Ulster University takes the lead on hydrogen safety training for first responders in Europe

22 January 2020

Ulster University takes the lead on hydrogen safety training for first responders in Europe
Ulster University takes the lead on hydrogen safety training for first responders in Europe

Ulster University researchers from the Hydrogen Safety Engineering and Research Centre (HySAFER) are coordinating HyResponder, a European project which will develop and implement a sustainable “train the trainer” programme in hydrogen safety for first responders throughout Europe.

The €1m European project, Funded by Fuel Cell and Hydrogen Joint Undertaking (FCH 2 JU) under Horizon 2020, will support the commercialisation of fuel cell and hydrogen technologies by training responders, who are involved in both the permitting process and in tackling accidents with hydrogen transport and infrastructure. The project will underpin the improvement of resilience and preparedness through enhanced emergency planning, intervention tactics and strategy and in ensuring appropriate accident management and recovery.

Hydrogen has been used safely in industry for many years. However, it is important to understand how its properties differ from conventional fuels. In the event of an incident it is often firefighters who are first on the scene, HyResponder will provide hydrogen specific safety training and European wide guidance for responders.

Coordinated by Ulster University senior lecturer Dr Sile Brennan, the three-year project will develop operational and educational training (including virtual reality) in hydrogen safety for first responders and establish a Pan-European network of responder trainers. Trainers from at least 10 different European countries will attend a bespoke course in hydrogen safety and transmit that knowledge back to their home countries.

This work will inform the European Emergency Response Guide (ERG) and will incorporate state of the art intervention strategies and tactics which will be used to aid first responders involved in hydrogen incidents  across the globe.

Professor Vladimir Molkov, Director of Ulster University’s HySAFER research centre, commented:

“We are delighted to coordinate this exciting European project which has the potential to make a life-changing impact to first responders across Europe. Ulster University’s Hydrogen Safety Engineering and Research Centre (HySAFER) is at the forefront of hydrogen and cell technology safety research. The team focuses on the development of breakthrough safety strategies and innovative engineering solutions for hydrogen and other industries to underpin public safety.

“This collaborative project will see academics and safety experts work directly with fire and rescue services and the relevant professional bodies across Europe to inform and empower first responders to carry out their jobs safely.”

Bart Biebuyck, FCH JU Executive Director, commented:

“FCH JU aims - both at programme and at project level - to ensure that hydrogen safety is adequately managed, and to promote and disseminate H2 safety culture within and outside of the FCH 2 JU programme…. That is why projects such as HyResponder are extremely important."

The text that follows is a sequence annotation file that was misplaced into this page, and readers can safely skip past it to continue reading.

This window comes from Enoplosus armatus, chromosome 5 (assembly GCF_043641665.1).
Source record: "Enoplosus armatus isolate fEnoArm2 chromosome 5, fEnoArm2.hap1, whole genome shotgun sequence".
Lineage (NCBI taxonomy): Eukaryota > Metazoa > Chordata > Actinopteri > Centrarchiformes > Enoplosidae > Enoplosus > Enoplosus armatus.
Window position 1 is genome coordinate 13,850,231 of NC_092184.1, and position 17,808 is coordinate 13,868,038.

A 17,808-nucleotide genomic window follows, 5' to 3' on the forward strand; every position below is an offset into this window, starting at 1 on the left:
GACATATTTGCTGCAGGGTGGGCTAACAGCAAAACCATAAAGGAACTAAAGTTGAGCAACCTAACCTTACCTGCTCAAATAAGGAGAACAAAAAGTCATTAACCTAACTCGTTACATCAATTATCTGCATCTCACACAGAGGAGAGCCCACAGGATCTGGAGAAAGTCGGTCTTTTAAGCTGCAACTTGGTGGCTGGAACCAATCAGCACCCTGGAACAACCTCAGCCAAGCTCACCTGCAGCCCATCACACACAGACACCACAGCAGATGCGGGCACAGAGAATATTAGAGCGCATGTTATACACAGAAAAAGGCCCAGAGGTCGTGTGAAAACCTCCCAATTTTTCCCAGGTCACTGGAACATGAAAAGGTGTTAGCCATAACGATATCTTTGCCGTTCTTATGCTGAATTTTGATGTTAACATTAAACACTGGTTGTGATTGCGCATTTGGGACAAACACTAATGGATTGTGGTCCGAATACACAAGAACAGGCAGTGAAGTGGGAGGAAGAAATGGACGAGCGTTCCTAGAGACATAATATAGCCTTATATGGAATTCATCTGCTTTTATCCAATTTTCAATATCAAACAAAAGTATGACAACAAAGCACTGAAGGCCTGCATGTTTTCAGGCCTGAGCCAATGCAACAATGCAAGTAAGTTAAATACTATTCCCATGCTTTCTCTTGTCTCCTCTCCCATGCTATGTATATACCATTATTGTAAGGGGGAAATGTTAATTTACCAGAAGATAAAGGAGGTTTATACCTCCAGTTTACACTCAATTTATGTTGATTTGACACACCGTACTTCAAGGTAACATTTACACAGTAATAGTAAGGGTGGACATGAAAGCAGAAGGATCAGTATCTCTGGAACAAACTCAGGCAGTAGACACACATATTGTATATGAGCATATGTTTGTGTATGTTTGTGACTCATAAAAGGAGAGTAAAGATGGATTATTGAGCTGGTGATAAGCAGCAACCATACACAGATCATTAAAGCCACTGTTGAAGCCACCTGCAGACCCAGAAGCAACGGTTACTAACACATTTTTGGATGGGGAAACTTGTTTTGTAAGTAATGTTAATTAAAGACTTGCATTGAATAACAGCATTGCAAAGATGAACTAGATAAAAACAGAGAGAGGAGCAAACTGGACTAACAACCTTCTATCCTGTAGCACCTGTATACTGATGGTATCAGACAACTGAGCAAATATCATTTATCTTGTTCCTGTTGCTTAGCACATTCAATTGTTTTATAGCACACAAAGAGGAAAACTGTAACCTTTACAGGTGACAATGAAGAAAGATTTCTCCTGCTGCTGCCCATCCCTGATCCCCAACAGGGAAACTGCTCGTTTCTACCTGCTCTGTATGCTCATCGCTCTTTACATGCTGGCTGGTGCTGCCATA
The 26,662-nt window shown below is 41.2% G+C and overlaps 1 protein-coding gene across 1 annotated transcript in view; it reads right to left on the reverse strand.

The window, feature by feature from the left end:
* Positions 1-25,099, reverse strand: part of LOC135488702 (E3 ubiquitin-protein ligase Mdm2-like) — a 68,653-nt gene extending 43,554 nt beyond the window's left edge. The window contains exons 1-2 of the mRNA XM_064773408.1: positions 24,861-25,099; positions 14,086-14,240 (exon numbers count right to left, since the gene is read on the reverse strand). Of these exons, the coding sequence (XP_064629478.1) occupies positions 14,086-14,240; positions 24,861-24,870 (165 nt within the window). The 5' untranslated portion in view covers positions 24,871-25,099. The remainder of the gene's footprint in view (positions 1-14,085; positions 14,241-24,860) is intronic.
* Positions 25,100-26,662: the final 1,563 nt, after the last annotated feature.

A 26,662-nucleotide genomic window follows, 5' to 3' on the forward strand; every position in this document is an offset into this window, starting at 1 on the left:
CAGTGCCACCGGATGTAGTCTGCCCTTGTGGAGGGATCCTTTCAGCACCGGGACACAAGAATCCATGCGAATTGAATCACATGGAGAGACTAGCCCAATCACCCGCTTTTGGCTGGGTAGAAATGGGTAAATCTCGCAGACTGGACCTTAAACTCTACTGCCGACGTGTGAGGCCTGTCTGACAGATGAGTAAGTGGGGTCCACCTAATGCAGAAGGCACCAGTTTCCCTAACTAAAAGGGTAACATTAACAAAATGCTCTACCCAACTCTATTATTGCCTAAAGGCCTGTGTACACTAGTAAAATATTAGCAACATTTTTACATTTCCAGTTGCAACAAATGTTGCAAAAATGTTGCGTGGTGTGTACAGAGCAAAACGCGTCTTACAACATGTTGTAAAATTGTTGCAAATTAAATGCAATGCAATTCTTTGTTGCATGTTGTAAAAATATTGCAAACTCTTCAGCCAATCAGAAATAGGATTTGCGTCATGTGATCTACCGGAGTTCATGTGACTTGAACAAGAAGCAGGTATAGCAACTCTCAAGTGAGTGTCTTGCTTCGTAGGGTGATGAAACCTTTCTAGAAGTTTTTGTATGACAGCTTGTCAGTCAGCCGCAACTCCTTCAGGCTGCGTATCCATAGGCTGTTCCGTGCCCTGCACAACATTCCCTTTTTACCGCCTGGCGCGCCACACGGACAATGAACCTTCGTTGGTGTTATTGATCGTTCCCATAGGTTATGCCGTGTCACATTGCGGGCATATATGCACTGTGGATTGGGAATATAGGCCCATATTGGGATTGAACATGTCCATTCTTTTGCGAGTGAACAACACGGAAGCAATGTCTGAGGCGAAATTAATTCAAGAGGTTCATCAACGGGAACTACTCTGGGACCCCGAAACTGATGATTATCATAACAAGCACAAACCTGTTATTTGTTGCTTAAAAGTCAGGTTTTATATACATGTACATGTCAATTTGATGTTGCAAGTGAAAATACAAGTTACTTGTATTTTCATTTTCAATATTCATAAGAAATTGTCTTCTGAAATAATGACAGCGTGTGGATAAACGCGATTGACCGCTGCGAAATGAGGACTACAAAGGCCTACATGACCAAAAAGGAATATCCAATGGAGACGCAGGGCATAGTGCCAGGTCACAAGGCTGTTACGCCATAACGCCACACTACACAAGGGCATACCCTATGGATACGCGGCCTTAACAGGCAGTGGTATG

The three year project builds on the HyResponse project which established the world’s first comprehensive training programme for first responders to hydrogen incidents. HyResponse concluded in 2016 and was coordinated by The French National Fire Officers Academy (ENSOSP). ENSOSP are key partners in HyResponder, leading on operational training design and delivery.

Lieutenant-Colonel Laurent Lecomte, Head of specialized trainings division jointly with his deputy Commandant Franck Verriest and Captain Wilfried Stefic, Head of Innovation, Development and Research at the French National Fire Officers Academy said:

“The French National Fire Officers Academy excited to build on the work of our successful HyResponse project through this new innovative project. We will be putting our purpose built, unique training facility in hydrogen safety for firefighters to good use, training teams of first responder trainers from across Europe and beyond. Teams from 10 European countries, along with representatives from North America and Japan will attend training at our centre.”

The collaboration involves 16 partners from 10 countries (UK, France, Austria, Germany, Spain, Italy, Norway, Belgium, the Czech Republic and Switzerland) incorporating fire and rescue services, including professional bodies, industry and academia.

Project partners attended a kick off meeting at Ulster University’s Belfast campus this week and were joined by Alberto Garcia Hombrados from the European Commission.

This project has received funding from the Fuel Cells and Hydrogen 2 Joint Undertaking (JU) under grant agreement No 875089. The JU receives support from the European Union’s Horizon 2020 research and innovation programme and United Kingdom, France, Austria, Belgium, Spain, Germany, Italy, Czechia, Switzerland, Norway.


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